#TrendingNews Blog Business Entertainment Environment Health Lifestyle News Analysis Opinion Science Sports Technology World News
Taiwan President Tsai Ing-wen’s seven years: How will her last year be?

Recalling back to 2016, Tsai Ing-wen, as the leader of the Democratic Progressive Party (DPP), fought her way out of the battle with the two other candidates and was elected as the first female Taiwan government leader, bringing Taiwan to its third party swap. Since being elected, the leader has gained her title of “the Taiwanese spice sisters” among the media with her feisty attitude towards cross-strait policies and diplomacy status, further winning her second fourth year in 2020.


On May 20, 2023, the President held an online news conference to review her policy success and changes throughout the last seven years of her ruling, highlighting several arenas like cross-strait tension and international recognition. Tsai started by expressing her gratitude to her fellow Taiwanese people for how they united to overcome the challenges faced in the past seven years, helping to “redefine” Taiwan and bring it to the international community.


On the local economy, she restated the key economic changes, such as introducing six core strategic industries, including vital semiconductor production and biomedical industry, strengthening Taiwans economic resilience. On a global level, she also emphasised the importance of Taiwan in the US-China trade war, relocating as a key actor to the global support chain and geopolitically enhancing Taiwan’s military power to self-defend, including initiating self-produced aircraft and warships. She ended the conference with her promise to continue striving to improve social and global conditions.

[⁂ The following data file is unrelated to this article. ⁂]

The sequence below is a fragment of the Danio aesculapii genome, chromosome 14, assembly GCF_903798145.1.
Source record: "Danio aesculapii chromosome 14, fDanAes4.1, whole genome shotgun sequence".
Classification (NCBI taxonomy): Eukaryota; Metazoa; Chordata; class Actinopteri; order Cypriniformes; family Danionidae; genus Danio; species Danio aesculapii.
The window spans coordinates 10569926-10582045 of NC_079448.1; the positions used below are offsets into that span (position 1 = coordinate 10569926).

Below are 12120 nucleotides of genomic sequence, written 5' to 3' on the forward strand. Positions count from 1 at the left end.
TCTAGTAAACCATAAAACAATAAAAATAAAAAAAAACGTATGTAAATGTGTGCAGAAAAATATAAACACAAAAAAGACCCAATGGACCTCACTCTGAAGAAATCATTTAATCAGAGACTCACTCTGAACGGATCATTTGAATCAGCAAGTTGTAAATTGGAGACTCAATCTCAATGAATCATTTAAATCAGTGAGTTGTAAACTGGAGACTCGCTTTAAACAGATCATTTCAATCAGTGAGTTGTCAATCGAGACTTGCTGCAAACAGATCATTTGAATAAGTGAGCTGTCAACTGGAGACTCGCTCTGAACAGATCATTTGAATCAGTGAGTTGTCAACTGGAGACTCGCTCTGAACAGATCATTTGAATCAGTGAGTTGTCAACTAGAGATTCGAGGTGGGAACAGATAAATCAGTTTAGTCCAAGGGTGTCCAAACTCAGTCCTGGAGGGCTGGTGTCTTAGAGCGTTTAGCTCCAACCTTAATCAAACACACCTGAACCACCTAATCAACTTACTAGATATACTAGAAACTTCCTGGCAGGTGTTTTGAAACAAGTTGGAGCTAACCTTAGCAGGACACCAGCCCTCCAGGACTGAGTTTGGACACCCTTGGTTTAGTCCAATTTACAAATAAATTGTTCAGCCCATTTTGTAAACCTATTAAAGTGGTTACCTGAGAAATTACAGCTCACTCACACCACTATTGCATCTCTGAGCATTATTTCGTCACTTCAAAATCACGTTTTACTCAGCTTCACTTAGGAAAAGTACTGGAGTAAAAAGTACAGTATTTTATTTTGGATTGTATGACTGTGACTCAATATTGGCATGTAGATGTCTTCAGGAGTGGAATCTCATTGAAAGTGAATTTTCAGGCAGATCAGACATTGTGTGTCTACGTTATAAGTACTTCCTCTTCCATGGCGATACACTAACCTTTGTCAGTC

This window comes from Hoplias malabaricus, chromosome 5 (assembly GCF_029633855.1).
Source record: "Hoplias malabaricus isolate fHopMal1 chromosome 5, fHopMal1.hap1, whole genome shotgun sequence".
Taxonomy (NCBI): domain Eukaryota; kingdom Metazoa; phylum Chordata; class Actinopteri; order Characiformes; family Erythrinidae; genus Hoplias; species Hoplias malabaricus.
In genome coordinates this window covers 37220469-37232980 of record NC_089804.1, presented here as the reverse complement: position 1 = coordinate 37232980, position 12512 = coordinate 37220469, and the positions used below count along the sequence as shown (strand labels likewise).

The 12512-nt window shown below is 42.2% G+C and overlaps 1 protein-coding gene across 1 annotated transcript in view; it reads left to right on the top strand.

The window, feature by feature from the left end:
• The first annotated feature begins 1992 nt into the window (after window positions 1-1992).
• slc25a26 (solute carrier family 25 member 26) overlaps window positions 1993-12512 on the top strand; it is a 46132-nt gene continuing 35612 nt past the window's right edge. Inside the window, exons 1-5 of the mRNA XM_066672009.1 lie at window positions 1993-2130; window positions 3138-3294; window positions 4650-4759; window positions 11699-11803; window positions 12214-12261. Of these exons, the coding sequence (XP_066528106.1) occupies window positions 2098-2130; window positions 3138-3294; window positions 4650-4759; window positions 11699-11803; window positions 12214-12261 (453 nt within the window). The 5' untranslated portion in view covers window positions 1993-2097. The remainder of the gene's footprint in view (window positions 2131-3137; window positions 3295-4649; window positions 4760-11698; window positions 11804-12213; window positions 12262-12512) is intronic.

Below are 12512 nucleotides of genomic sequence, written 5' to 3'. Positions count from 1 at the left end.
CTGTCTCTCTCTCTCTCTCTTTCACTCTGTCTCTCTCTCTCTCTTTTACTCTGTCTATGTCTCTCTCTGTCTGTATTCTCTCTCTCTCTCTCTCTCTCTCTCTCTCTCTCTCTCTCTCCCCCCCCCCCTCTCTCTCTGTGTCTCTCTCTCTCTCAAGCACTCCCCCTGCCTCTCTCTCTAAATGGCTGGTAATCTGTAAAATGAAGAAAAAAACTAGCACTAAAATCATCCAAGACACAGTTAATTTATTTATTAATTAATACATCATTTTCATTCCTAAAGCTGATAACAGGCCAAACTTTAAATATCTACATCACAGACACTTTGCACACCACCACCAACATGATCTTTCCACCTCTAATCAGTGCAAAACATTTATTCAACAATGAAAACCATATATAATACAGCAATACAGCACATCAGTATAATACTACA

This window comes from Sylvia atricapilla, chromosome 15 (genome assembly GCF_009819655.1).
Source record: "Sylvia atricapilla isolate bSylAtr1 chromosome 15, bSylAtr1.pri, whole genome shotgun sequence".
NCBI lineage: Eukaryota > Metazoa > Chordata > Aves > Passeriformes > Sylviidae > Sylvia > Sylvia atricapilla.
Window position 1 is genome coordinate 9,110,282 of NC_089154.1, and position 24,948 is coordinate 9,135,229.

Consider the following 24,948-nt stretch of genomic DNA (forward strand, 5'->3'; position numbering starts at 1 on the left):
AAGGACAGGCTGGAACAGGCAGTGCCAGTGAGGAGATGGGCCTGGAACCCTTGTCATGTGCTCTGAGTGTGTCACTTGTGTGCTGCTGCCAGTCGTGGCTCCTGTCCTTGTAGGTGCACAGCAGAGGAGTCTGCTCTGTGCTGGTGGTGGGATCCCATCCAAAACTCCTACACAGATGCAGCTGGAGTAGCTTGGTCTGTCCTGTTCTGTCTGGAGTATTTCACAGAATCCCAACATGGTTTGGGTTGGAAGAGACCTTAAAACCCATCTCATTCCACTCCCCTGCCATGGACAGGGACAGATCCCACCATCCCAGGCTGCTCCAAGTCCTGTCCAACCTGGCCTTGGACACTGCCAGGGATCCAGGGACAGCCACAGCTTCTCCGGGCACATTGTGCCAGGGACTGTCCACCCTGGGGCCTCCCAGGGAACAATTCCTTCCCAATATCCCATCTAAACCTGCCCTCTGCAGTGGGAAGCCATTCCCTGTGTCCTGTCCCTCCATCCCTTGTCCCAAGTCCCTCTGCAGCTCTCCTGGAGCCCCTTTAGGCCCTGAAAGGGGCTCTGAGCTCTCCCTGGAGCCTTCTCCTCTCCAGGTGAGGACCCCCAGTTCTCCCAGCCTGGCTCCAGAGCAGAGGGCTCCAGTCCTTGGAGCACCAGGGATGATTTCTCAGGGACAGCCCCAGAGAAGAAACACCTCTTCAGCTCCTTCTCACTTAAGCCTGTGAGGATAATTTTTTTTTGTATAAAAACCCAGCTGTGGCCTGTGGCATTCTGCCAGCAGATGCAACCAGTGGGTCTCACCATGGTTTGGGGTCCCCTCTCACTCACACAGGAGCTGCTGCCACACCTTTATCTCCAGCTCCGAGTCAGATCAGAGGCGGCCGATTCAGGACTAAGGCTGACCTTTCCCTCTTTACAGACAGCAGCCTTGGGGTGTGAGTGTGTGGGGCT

Recent foreign visits have further displayed the diplomatic successes of Tsai, with UK Former Minister Liz Truss and Current US House of Representative Speaker Kevin McCarthy traveling to meet her in person. Recently in late March to Early April 2023, after visiting its Latin American allies' countries, Guatemala, and Belize, she made a stop visit in the US in New York and Los Angeles, meeting key members like Hakeem Jefferies, the current leader of the Democratic Party in the lower house. On cross-strait relations, unlike the former leading party Kuomintang (KMT), which prefers maintaining a cooperative and friendly attitude towards the Mainland, Tsai instead, emphasised Taiwan’s differences with the Mainland, such as in January 2019, when Chinese government leader Xi Jinping called on Taipei to initiate work on unification under methods like one country, two systems, a model used by the Chinese to Hong Kong and Macau when they were returned to China from foreign colonial rule, Tsai strongly opposed such suggestions, stating under no circumstances will Taiwan accept such offer, showing how she redefines Taiwan’s global position in her past 7 years presidency.


Yet the deteriorating Taiwanese support may hint at how Tsai faces new rounds of local challenges. According to polls by Institute due March 2023, the ruling DPP suffered a serious defeat in last year’s local election, Tsai’s approval rate also crashed to the lowest point of 37.5% in early 2023, leading to the resignation of her leadership position in the DPP, despite rising back to current 41.9%, the condition may suggest Tsai and the DPP may need to seek better succeed coming to her last year of presidency.

Share This Post On


Leave a comment

You need to login to leave a comment. Log-in